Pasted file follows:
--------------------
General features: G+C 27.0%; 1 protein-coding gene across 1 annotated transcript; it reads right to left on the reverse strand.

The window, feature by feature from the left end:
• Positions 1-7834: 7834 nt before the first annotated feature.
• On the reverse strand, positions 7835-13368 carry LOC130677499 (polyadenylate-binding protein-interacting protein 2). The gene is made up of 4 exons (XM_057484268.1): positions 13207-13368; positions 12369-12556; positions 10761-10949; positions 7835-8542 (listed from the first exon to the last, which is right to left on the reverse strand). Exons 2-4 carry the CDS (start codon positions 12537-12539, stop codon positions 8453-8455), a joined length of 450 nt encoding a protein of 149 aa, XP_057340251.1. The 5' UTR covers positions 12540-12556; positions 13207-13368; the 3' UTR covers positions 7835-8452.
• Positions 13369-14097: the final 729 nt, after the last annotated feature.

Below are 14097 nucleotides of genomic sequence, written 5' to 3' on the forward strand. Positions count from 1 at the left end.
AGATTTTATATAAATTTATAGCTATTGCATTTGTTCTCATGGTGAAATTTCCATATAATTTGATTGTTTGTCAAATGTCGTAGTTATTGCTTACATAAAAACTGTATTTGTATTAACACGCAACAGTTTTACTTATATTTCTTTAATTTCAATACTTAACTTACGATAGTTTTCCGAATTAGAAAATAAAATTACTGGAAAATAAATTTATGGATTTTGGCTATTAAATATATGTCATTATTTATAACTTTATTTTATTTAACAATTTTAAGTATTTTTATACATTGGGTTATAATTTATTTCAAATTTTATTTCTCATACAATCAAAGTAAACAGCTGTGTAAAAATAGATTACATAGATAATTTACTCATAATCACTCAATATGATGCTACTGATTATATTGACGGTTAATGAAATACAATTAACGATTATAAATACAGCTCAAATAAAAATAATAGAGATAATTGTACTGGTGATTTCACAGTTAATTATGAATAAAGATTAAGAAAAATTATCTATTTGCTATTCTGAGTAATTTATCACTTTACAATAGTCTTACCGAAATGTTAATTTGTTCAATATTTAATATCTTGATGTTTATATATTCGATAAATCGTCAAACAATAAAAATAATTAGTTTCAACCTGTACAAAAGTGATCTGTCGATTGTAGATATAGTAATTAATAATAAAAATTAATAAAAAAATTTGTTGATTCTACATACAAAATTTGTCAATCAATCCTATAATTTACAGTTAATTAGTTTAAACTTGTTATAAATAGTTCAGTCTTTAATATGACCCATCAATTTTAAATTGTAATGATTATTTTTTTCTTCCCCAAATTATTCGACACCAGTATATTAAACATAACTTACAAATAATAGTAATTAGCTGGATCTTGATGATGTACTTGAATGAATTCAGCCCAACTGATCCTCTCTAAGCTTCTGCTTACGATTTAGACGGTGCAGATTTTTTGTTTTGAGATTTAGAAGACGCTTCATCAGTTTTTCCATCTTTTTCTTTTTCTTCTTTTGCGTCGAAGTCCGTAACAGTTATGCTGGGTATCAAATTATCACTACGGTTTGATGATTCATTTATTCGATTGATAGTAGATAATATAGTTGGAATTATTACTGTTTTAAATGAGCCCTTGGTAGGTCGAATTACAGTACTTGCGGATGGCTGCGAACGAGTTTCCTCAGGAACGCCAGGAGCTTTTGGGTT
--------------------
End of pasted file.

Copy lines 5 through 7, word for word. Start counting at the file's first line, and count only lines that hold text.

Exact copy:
• Positions 13369-14097: the final 729 nt, after the last annotated feature.

Below are 14097 nucleotides of genomic sequence, written 5' to 3' on the forward strand. Positions count from 1 at the left end.
AGATTTTATATAAATTTATAGCTATTGCATTTGTTCTCATGGTGAAATTTCCATATAATTTGATTGTTTGTCAAATGTCGTAGTTATTGCTTACATAAAAACTGTATTTGTATTAACACGCAACAGTTTTACTTATATTTCTTTAATTTCAATACTTAACTTACGATAGTTTTCCGAATTAGAAAATAAAATTACTGGAAAATAAATTTATGGATTTTGGCTATTAAATATATGTCATTATTTATAACTTTATTTTATTTAACAATTTTAAGTATTTTTATACATTGGGTTATAATTTATTTCAAATTTTATTTCTCATACAATCAAAGTAAACAGCTGTGTAAAAATAGATTACATAGATAATTTACTCATAATCACTCAATATGATGCTACTGATTATATTGACGGTTAATGAAATACAATTAACGATTATAAATACAGCTCAAATAAAAATAATAGAGATAATTGTACTGGTGATTTCACAGTTAATTATGAATAAAGATTAAGAAAAATTATCTATTTGCTATTCTGAGTAATTTATCACTTTACAATAGTCTTACCGAAATGTTAATTTGTTCAATATTTAATATCTTGATGTTTATATATTCGATAAATCGTCAAACAATAAAAATAATTAGTTTCAACCTGTACAAAAGTGATCTGTCGATTGTAGATATAGTAATTAATAATAAAAATTAATAAAAAAATTTGTTGATTCTACATACAAAATTTGTCAATCAATCCTATAATTTACAGTTAATTAGTTTAAACTTGTTATAAATAGTTCAGTCTTTAATATGACCCATCAATTTTAAATTGTAATGATTATTTTTTTCTTCCCCAAATTATTCGACACCAGTATATTAAACATAACTTACAAATAATAGTAATTAGCTGGATCTTGATGATGTACTTGAATGAATTCAGCCCAACTGATCCTCTCTAAGCTTCTGCTTACGATTTAGACGGTGCAGATTTTTTGTTTTGAGATTTAGAAGACGCTTCATCAGTTTTTCCATCTTTTTCTTTTTCTTCTTTTGCGTCGAAGTCCGTAACAGTTATGCTGGGTATCAAATTATCACTACGGTTTGATGATTCATTTATTCGATTGATAGTAGATAATATAGTTGGAATTATTACTGTTTTAAATGAGCCCTTGGTAGGTCGAATTACAGTACTTGCGGATGGCTGCGAACGAGTTTCCTCAGGAACGCCAGGAGCTTTTGGGTT